This tag is for questions related to definitions and nuances of meaning of a word or phrase.

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4
votes
2answers
775 views

Is there any difference between “a … sense of purpose” and “a sense of … purpose”?

There’s an English-Japanese dictionary giving identical Japanese words for “a common sense of purpose” and “a sense of common purpose.” I’m wondering if both of the expressions are the same in ...
3
votes
1answer
1k views

Does “What Have You Say” Mean the same as “What Have You”?

I have been listening to the commentaries to "Lord of the Rings, The Two Towers". I've just heard Grant Major say, The horses were acquired, other than our own stable of horses, en masse, from ...
4
votes
1answer
225 views

Pork and waste?

Is pork and waste an expression or an idiom? From the context where I picked it up, it seems to indicate that if something is "built with pork and waste" it means that some aspects of that built thing ...
1
vote
2answers
878 views

Is the word “encomprise” used in modern English? [closed]

If one googles the word encomprises, there are 5K+ pages, that have this word. I personally have heard people in the USA use it with a meaning of include. Official dictionaries, on the other hand, ...
0
votes
3answers
828 views

“Infantile” vs “puerile” vs “childish” vs “immature” [closed]

My understanding of these words is: Infantile indicates behavior of very small children (infants), in contrast to immature that says someone is unexperienced and callow. Childish and puerile sounds to ...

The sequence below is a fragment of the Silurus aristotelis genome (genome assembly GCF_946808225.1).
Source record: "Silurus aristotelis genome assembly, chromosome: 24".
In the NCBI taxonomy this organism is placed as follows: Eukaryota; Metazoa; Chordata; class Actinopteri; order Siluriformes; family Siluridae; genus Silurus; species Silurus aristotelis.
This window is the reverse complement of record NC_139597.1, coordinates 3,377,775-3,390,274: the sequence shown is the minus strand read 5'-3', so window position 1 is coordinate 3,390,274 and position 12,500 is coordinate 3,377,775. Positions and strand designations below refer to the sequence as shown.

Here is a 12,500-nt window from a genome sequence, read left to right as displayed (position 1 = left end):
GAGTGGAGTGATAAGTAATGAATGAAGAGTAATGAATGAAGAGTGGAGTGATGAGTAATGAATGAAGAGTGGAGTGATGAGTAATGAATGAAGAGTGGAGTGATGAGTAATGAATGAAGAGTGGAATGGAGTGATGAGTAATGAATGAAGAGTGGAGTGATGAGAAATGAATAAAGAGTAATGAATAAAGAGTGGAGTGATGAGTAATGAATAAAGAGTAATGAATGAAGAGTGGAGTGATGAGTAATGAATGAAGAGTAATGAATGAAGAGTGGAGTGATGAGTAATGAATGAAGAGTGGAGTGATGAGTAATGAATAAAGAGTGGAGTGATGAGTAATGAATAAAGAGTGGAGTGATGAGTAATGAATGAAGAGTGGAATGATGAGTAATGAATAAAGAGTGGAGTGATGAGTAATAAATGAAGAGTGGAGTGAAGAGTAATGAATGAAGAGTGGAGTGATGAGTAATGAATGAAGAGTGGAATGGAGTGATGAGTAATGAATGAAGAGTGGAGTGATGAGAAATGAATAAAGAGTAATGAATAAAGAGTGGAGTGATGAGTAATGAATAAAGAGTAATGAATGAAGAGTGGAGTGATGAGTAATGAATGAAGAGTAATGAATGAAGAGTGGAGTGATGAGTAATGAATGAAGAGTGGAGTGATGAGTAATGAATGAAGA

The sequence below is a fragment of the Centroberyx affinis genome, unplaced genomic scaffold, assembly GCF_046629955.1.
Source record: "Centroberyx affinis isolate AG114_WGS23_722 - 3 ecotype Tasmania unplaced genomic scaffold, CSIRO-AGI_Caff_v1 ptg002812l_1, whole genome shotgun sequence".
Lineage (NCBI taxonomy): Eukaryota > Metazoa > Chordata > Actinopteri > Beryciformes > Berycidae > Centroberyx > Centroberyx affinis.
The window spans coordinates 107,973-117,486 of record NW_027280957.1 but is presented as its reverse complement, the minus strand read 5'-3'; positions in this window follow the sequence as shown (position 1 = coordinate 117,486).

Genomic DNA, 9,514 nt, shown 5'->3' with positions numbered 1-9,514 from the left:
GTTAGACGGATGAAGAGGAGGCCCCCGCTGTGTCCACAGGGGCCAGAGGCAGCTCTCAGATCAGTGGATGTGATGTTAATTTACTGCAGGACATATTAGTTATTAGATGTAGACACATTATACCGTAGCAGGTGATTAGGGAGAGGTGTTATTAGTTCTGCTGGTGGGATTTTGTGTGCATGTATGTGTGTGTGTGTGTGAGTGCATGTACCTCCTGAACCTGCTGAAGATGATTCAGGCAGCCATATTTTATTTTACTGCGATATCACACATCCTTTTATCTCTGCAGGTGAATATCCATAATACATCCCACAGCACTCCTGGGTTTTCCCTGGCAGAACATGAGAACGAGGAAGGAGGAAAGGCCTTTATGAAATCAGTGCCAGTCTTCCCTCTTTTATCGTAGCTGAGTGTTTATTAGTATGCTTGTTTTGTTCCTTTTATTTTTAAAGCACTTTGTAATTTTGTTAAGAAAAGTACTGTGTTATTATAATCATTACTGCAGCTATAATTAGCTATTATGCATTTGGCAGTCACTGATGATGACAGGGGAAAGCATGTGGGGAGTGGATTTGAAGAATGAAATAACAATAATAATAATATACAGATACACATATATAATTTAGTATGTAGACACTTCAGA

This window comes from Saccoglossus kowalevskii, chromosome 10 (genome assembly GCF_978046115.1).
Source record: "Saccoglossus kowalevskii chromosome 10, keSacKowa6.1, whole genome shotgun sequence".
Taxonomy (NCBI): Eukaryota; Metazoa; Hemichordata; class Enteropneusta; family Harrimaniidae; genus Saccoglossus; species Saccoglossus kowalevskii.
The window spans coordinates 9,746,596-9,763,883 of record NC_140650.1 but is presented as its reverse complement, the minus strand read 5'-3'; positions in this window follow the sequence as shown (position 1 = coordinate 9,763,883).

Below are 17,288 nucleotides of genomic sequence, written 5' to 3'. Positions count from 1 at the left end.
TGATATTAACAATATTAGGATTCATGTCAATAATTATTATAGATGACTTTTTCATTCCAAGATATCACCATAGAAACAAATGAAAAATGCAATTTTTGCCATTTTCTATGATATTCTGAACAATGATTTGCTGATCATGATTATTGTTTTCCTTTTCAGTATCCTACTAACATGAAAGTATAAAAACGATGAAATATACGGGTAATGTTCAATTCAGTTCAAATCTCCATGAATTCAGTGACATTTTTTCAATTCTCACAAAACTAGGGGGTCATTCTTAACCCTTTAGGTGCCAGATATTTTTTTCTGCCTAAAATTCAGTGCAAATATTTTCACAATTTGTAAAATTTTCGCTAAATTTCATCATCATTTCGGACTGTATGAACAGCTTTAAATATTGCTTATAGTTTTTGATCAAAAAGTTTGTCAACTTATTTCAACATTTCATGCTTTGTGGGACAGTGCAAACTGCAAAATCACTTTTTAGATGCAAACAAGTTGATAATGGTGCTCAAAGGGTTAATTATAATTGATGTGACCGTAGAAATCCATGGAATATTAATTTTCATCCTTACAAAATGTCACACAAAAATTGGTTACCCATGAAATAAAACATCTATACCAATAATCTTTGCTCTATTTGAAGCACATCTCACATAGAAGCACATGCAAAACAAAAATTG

1
vote
3answers
3k views

Difference between “unlikeable” and “dislikeable”?

Is there a difference between unlikeable and dislikeable? It feels like there is, but I'm uncertain how to explain it.
3
votes
3answers
509 views

“water pool” vs “swimming pool”

Is it correct to use water pool instead of swimming pool? In some hotel descriptions I have found water pool, but it looks like it was a mistake.
5
votes
2answers
174 views

Difference between “to do as much for you as” and “to do for you as much as”

In Cambridge Advanced Learner's Dictionary 3rd ed., one of the usage examples given for the entry much is: One day I hope I'll be able to do as much for you as you've done for me. Is the ...
2
votes
4answers
374 views

When should I say “post to” or “share with”?

I need to explain that an app can post/share images to social networks and blogs with up to 5 services at the same time and that it's managed through outh. Can anybody help me with some inspiration? ...
12
votes
6answers
2k views

What does “the darkest of nights” mean?

Over at German.SE we have a question involving "the darkest of nights". I would like to know what this expression actually means, but I didn't find it in an online dictionary (e.g. leo.org, dict.cc, ...
4
votes
3answers
4k views

The meaning of “Have been around”

In the following context (excerpt from this answer): They're examples of the double genitive/possessive, which is perfectly valid and has been around in English for centuries. The "of" already ...
1
vote
1answer
139 views

What does “The weather naturally also matters” mean?

The weather naturally also matters. Fewer spectators will visit your arena in bad weather, but those who come will be more interested in buying more expensive tickets and sitting under aroof. It is ...
2
votes